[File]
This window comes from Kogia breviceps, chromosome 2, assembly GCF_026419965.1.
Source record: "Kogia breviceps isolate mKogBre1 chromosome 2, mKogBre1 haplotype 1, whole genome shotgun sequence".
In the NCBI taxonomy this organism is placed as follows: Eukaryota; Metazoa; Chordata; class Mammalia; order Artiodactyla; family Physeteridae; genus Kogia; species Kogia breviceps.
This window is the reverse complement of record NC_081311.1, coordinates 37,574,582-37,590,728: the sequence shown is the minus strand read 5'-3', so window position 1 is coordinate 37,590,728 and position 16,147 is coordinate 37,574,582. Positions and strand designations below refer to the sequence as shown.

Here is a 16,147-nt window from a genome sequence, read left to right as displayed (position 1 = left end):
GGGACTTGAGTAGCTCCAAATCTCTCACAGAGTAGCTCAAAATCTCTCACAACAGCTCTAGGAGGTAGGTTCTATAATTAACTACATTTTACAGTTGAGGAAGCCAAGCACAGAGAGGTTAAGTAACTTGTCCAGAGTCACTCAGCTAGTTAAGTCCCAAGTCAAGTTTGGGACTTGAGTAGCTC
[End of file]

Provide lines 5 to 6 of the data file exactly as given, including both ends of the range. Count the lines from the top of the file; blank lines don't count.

Here is a 16,147-nt window from a genome sequence, read left to right as displayed (position 1 = left end):
GGGACTTGAGTAGCTCCAAATCTCTCACAGAGTAGCTCAAAATCTCTCACAACAGCTCTAGGAGGTAGGTTCTATAATTAACTACATTTTACAGTTGAGGAAGCCAAGCACAGAGAGGTTAAGTAACTTGTCCAGAGTCACTCAGCTAGTTAAGTCCCAAGTCAAGTTTGGGACTTGAGTAGCTC